And we've had a lot of leaks, Mark, as you know, some of them out of the—I don't know where they're from, and therefore, I'm not going to speculate. It turns out, you never can find the leaker. It's an advantage you have in doing your job. We can moan about it, but it's hard to find those inside the Government that are willing to give, in this case, Hadley's document to newspapers.

You know, there may be an ongoing investigation of this; I just don't know. If there is, if I knew about it, it's not fresh in my mind. But I do think that at some point in time, it would be helpful if we can find somebody inside our Government who is leaking materials, clearly against the law, that they be held to account. Perhaps the best way to make sure people don't leak classified documents is that there be a consequence for doing so.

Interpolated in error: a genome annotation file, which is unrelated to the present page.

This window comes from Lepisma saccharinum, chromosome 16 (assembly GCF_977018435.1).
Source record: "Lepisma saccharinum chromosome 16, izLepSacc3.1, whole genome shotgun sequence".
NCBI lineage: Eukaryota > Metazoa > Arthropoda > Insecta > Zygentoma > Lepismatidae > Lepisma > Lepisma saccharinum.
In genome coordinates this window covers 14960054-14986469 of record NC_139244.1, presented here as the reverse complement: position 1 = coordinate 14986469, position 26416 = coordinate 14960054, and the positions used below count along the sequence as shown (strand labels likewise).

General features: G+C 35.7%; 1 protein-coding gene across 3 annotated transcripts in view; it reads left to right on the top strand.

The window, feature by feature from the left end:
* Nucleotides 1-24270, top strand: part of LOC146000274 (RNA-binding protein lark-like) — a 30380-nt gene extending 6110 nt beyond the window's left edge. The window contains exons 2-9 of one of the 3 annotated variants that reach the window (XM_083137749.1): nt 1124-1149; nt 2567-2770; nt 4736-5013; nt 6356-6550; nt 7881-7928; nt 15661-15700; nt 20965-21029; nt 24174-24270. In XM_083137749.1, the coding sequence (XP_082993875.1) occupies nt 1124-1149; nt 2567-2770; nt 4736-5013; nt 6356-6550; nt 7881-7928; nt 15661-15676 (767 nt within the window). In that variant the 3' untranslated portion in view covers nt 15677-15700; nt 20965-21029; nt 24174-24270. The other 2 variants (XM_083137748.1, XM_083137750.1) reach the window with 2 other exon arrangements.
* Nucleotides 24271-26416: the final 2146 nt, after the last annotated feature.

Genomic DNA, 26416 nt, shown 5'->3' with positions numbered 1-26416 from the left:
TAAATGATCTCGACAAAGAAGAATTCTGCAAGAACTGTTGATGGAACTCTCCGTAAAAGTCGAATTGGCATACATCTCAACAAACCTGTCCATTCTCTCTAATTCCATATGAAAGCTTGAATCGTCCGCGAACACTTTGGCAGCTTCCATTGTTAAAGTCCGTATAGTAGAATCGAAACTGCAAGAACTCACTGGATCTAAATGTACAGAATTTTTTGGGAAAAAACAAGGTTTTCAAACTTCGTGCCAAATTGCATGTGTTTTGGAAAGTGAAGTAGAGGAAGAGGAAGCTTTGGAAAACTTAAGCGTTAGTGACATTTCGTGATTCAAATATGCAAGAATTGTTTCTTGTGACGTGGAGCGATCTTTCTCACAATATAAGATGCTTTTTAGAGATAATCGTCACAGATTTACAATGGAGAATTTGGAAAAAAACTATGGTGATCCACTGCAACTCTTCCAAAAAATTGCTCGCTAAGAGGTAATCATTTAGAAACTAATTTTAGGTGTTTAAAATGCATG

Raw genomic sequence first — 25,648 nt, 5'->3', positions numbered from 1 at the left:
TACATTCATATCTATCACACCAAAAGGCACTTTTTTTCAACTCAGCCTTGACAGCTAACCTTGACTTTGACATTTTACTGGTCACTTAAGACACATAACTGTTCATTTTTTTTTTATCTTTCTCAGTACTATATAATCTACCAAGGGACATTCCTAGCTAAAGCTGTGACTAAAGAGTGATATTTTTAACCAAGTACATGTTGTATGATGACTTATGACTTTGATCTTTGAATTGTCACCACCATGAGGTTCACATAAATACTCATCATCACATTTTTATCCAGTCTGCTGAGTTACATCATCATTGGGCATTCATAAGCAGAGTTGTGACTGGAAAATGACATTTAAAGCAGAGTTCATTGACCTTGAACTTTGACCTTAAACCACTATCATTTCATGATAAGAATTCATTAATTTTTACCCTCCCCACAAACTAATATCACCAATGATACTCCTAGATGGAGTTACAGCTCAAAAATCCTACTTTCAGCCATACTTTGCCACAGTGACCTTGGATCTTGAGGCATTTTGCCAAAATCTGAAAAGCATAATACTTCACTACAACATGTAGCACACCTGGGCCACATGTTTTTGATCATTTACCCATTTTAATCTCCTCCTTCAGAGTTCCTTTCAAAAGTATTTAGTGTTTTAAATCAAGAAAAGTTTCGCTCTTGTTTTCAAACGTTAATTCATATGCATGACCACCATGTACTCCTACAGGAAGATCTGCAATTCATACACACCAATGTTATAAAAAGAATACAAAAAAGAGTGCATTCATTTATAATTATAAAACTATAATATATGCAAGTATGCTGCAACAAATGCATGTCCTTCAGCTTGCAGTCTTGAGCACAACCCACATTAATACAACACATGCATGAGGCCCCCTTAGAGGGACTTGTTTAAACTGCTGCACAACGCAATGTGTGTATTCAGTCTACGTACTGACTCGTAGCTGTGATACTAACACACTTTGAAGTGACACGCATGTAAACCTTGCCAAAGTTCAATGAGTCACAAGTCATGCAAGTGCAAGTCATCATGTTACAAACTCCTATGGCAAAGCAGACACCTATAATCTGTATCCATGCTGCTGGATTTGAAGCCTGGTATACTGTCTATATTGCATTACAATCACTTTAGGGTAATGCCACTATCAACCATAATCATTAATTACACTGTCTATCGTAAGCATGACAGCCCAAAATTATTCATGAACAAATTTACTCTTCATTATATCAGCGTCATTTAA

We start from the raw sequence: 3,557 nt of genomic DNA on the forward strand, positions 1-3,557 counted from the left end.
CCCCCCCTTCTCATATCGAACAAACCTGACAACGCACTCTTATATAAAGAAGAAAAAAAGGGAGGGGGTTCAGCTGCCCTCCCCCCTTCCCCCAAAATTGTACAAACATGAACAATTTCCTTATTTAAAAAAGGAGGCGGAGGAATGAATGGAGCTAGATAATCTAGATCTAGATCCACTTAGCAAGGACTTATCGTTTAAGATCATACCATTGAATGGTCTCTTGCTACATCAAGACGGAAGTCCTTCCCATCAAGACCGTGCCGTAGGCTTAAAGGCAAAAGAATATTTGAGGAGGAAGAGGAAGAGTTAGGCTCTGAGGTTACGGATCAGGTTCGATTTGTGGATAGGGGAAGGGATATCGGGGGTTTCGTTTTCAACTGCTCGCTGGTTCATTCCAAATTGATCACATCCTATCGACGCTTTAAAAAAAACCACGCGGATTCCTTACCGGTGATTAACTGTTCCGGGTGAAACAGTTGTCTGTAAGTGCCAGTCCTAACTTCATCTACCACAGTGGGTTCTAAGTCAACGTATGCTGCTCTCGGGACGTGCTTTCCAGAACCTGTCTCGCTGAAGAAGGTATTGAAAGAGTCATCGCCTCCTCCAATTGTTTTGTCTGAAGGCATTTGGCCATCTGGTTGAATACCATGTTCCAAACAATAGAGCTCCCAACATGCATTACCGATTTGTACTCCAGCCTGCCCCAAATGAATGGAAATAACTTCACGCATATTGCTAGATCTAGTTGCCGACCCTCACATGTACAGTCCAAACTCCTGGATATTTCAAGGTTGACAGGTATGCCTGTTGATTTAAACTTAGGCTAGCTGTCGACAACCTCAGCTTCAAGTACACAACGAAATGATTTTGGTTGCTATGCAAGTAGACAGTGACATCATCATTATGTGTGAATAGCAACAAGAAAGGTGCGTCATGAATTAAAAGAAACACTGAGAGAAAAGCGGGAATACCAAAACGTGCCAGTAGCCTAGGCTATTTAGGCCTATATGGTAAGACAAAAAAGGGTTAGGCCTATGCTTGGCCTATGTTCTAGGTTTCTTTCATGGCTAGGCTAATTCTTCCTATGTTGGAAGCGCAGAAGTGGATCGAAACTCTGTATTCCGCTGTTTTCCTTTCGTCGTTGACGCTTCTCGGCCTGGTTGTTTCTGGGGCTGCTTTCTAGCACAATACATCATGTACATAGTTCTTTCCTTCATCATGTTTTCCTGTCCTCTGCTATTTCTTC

Jim [Jim Gerstenzang, Los Angeles Times].

Iraq/War on Terror Strategy

Q. Mr. President, if we could return to the reflexive vein we were in a little while ago——

The President. The what? Excuse me.

Q. Reflexive—reflective.

The President. Reflective stage.

Q. Part of the process of looking at the way forward could reasonably include considering how we got to where we are. Has that been part of your process? And what lessons—after 5 years now of war, what lessons will you take into the final 2 years of your Presidency?

The President. Yes, look, absolutely, Jim, that it is important for us to be successful going forward is to analyze that which went wrong. And clearly, one aspect of this war that has not gone right is the sectarian violence inside Baghdad, a violent reaction by both Sunni and Shi'a to each other that has caused a lot of loss of life as well as some movements in neighborhoods inside of Baghdad. It is a troubling, very troubling, aspect of trying to help this Iraqi Government succeed. And therefore, a major consideration of our planners is how to deal with that and how to help—more importantly, how to help the Iraqis deal with sectarian violence.